Murray Is Selling His Own Argument Short

Murray misunderstands me.  Yes, I freely admit that the current system works great for me, but I nevertheless see it as a massive waste of time and resources.  I am delighted to hear Murray’s charge that the BA is the work of the devil.  If I were on the jury, I would vote to convict.

My key problems with Murray’s essay are his arguments, not his conclusion.  I don’t see that Murray has a coherent story about how the BA persists despite its inefficiency.  The signaling model does tell such a story, so Murray ought to at least take it seriously, and tell us how it relates to his thesis.

If he does embrace the signaling model, though, Murray’s distributional analysis will probably turn out to be wrong.  The main losers are taxpayers who subsidize the wasteful signaling competition, and consumers who pay more for the labor that colleges divert away from the productive part of the economy.  Murray is right, of course, that talented workers without BAs suffer, too; but we should not forget that below-average people without BAs actually benefit from employers’ imperfect information about their productivity.

If this isn’t clear, think about auto insurance premia.  Teenage boys pay more than teenage girls.  But in a world of perfect information, the average teenage boy would still pay a higher premium, because boys really are, on average, riskier drivers.  So who suffers as a result of imperfect information?  Above-average members of observable groups.  And who benefits?  Below-average members of observable groups.  The same goes for education.  Above-average high school graduates suffer a social punishment for their lack of a degree.  But below-average high school graduates actually enjoy a social benefit relative to a perfect information meritocracy.

The punch line: Murray is selling his own argument short.  The problem with the BA isn’t that it helps some people and hurts others.  The problem is that it burns up valuable resources, and (at least at the margin) gives society next to nothing in return.

Also from this issue

Lead Essay

  • In this month’s provocative lead essay, the American Enterprise Institute’s Charles Murray draws from his new book, Real Education: Four Simple Truths for Bringing America’s Schools Back to Reality, to argue against America’s obsession with the four-year BA degree. Murray argues that the BA “wreaks harm on a majority of young people, is grotesquely inefficient as a source of information for employers, and is implicated in the emergence of a class-riven America.” Murray contends that vocational training and a new regime of certification testing would provide a superior alternative to a college degree for many high school grads.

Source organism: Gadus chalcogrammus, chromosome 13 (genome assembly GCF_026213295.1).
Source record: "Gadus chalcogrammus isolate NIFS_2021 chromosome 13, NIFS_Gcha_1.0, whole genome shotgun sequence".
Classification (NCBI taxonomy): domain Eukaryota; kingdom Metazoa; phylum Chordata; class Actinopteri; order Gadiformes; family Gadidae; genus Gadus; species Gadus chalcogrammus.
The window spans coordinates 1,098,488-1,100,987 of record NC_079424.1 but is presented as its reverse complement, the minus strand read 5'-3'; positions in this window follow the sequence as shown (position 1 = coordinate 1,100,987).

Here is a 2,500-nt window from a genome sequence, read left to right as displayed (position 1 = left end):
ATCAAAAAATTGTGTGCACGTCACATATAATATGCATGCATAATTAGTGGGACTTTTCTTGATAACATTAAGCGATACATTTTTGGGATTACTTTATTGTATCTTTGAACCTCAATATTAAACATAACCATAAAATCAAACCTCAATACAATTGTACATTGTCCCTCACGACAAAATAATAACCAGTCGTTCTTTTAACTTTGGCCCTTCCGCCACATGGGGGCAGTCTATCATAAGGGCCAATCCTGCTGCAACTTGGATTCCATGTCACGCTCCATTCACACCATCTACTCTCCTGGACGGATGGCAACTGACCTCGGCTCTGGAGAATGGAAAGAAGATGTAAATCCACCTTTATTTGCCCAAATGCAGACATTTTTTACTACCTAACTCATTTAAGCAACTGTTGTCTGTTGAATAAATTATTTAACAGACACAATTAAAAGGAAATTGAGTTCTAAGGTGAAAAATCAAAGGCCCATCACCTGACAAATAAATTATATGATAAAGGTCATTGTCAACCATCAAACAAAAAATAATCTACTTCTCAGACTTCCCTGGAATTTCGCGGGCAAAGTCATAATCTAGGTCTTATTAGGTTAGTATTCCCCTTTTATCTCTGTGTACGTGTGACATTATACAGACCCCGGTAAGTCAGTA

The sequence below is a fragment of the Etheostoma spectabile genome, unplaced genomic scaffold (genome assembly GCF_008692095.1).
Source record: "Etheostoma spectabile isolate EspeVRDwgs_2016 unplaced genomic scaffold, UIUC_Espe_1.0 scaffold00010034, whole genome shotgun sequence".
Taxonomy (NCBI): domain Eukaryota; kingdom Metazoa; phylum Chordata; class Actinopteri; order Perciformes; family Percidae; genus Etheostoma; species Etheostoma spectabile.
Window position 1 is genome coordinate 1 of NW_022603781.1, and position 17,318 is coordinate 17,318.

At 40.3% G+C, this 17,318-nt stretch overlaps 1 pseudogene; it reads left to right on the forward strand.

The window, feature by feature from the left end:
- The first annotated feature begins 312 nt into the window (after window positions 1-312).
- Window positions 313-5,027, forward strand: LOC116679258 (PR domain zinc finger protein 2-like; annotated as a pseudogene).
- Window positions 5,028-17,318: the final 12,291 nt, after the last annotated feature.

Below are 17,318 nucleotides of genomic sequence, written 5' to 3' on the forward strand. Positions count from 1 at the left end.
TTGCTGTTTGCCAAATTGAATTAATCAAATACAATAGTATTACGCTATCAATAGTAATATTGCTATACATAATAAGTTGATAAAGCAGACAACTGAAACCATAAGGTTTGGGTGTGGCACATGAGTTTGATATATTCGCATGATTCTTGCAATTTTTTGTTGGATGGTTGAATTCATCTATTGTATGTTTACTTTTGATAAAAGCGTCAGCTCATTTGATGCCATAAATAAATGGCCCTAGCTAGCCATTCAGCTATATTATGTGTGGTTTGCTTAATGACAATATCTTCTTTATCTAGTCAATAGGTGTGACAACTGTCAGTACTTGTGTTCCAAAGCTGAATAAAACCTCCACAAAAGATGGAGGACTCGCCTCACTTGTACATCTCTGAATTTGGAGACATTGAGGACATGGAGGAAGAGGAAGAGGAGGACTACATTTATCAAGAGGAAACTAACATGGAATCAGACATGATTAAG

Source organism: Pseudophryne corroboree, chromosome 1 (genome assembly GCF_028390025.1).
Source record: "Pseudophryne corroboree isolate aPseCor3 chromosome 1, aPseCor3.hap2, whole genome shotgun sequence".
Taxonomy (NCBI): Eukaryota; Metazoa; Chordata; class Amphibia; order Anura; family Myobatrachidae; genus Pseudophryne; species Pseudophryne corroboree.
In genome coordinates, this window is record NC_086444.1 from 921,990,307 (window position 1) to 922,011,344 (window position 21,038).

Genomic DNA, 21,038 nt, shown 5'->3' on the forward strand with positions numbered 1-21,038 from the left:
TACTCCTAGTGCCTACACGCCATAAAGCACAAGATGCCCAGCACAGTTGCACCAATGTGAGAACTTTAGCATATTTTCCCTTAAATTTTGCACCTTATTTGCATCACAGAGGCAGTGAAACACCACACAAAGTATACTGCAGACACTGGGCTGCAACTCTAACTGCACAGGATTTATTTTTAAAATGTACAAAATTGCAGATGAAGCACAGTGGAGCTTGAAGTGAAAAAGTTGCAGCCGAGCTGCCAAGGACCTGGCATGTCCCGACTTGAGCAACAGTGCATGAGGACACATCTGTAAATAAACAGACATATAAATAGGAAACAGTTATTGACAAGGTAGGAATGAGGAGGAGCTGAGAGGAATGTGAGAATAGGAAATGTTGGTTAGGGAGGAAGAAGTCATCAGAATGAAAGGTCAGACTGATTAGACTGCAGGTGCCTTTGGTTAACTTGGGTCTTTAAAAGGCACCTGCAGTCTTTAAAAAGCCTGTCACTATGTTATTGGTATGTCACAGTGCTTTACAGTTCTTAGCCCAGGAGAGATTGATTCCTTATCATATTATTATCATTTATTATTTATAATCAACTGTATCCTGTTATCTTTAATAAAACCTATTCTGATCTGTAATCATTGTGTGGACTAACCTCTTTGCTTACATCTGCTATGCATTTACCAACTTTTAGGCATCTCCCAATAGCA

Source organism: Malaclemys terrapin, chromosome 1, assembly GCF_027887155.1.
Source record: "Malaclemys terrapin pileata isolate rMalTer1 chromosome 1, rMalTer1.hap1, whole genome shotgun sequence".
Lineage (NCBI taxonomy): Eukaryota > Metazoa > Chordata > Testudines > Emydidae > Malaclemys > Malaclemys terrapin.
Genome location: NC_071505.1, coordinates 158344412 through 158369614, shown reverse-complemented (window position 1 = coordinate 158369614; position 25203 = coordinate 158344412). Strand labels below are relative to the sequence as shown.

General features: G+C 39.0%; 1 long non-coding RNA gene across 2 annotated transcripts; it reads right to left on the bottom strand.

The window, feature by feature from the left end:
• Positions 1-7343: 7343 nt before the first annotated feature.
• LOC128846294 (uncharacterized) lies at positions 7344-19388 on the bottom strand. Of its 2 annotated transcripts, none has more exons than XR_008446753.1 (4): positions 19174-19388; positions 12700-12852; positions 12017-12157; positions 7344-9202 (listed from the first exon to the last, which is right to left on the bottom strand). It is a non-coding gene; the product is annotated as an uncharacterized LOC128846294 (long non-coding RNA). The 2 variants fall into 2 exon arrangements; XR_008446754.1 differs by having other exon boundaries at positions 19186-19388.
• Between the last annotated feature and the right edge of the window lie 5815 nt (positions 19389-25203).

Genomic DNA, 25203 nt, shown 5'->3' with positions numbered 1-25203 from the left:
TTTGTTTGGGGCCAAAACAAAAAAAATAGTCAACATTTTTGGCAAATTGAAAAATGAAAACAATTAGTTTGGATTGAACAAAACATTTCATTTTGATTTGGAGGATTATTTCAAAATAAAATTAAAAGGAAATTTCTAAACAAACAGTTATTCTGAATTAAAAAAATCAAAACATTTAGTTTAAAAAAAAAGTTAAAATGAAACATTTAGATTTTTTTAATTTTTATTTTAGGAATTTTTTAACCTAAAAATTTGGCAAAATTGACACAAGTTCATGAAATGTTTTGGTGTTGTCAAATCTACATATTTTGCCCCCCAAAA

Response Essays

  • Economist Pedro Carneiro of University College London — an authority on the relationship between education, human capital, and wages — agrees with much of Murray’s argument, but questions its relevance. Some people may be making a mistake in pursuing a BA, but it’s not a very big mistake, Carneiro says. “For most of those enrolling in college, a BA has a good expected return, but there is some risk,” and not notably more risk than with other investments. The real worry, Carneiro argues, is that stagnation in college enrollments “may cause problems for [economic] growth in the years to come.”

  • George Mason University economist Bryan Caplan agrees with Charles Murray’s claims that not everyone is suited to college, that four years is too long, and that few career-relevant skills are learned there. But then what explains the wage premium for college grads? Caplan notes that Murray flirts with a “signaling” model but argues he needs to take it more seriously. But then why haven’t certification test already caught on, Caplan wonders. Why don’t employers already cut out the college middle man and directly hire top high school grads? “An unfortunate implication of the signaling model is that cutting the BA down to size will be a lot harder than Murray thinks. As far as employers are concerned, the BA works.”

  • Kevin Carey, research and policy manager for Education Sector, argues that the “mass production of bachelor’s degrees” in the 20th century gave the United States one of the world’s best-educated labor forces, and all signs point to the stunning success of mass higher education. Carey says that Murray “does not come close” to showing that the “BA is the work of the devil.” If an alternative system of certification testing made sense, Carey argues, we would expect to see it already, but we don’t because “employers value the bachelor’s degree.” The flexibility of the American system, which allows students to get a good general education without committing to narrow vocational training, is one of its strengths. And so many drop out of college, Cary maintains, not because they are unprepared or unable to benefit, but because the academic environment and teaching are often discouragingly low. “The bachelor’s degree represents the best of American opportunity,” Carey writes. “We need to make it better, not tear it down.”